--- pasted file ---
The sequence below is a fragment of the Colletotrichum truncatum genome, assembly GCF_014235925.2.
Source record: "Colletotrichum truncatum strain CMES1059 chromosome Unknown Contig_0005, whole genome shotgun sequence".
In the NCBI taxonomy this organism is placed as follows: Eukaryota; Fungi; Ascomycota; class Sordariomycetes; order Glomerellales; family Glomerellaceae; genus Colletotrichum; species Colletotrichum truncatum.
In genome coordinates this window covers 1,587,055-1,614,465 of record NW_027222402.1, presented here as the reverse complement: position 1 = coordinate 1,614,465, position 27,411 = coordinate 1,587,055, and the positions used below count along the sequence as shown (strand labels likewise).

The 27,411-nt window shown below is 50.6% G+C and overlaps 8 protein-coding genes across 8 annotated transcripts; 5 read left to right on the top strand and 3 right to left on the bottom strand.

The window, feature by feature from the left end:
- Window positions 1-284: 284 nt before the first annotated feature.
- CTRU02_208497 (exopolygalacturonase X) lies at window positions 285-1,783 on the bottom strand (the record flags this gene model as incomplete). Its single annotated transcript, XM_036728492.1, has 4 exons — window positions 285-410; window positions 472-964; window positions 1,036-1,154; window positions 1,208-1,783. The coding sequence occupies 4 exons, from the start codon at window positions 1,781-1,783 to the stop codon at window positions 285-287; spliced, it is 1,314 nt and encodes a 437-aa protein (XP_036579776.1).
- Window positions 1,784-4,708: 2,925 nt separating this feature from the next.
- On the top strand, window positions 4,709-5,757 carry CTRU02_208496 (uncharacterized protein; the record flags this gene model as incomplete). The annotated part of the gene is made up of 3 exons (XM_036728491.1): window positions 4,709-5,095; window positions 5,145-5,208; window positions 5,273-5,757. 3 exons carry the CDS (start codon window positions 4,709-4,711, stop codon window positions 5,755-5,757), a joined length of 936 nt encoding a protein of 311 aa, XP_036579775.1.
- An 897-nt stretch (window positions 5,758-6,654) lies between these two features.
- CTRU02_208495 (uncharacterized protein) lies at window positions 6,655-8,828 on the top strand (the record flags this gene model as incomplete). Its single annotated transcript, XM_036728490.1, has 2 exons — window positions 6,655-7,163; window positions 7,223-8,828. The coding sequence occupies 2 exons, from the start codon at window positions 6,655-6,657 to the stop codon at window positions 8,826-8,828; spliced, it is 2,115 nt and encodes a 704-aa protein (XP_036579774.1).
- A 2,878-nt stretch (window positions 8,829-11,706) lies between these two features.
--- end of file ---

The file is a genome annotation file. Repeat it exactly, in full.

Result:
The sequence below is a fragment of the Colletotrichum truncatum genome, assembly GCF_014235925.2.
Source record: "Colletotrichum truncatum strain CMES1059 chromosome Unknown Contig_0005, whole genome shotgun sequence".
In the NCBI taxonomy this organism is placed as follows: Eukaryota; Fungi; Ascomycota; class Sordariomycetes; order Glomerellales; family Glomerellaceae; genus Colletotrichum; species Colletotrichum truncatum.
In genome coordinates this window covers 1,587,055-1,614,465 of record NW_027222402.1, presented here as the reverse complement: position 1 = coordinate 1,614,465, position 27,411 = coordinate 1,587,055, and the positions used below count along the sequence as shown (strand labels likewise).

The 27,411-nt window shown below is 50.6% G+C and overlaps 8 protein-coding genes across 8 annotated transcripts; 5 read left to right on the top strand and 3 right to left on the bottom strand.

The window, feature by feature from the left end:
- Window positions 1-284: 284 nt before the first annotated feature.
- CTRU02_208497 (exopolygalacturonase X) lies at window positions 285-1,783 on the bottom strand (the record flags this gene model as incomplete). Its single annotated transcript, XM_036728492.1, has 4 exons — window positions 285-410; window positions 472-964; window positions 1,036-1,154; window positions 1,208-1,783. The coding sequence occupies 4 exons, from the start codon at window positions 1,781-1,783 to the stop codon at window positions 285-287; spliced, it is 1,314 nt and encodes a 437-aa protein (XP_036579776.1).
- Window positions 1,784-4,708: 2,925 nt separating this feature from the next.
- On the top strand, window positions 4,709-5,757 carry CTRU02_208496 (uncharacterized protein; the record flags this gene model as incomplete). The annotated part of the gene is made up of 3 exons (XM_036728491.1): window positions 4,709-5,095; window positions 5,145-5,208; window positions 5,273-5,757. 3 exons carry the CDS (start codon window positions 4,709-4,711, stop codon window positions 5,755-5,757), a joined length of 936 nt encoding a protein of 311 aa, XP_036579775.1.
- An 897-nt stretch (window positions 5,758-6,654) lies between these two features.
- CTRU02_208495 (uncharacterized protein) lies at window positions 6,655-8,828 on the top strand (the record flags this gene model as incomplete). Its single annotated transcript, XM_036728490.1, has 2 exons — window positions 6,655-7,163; window positions 7,223-8,828. The coding sequence occupies 2 exons, from the start codon at window positions 6,655-6,657 to the stop codon at window positions 8,826-8,828; spliced, it is 2,115 nt and encodes a 704-aa protein (XP_036579774.1).
- A 2,878-nt stretch (window positions 8,829-11,706) lies between these two features.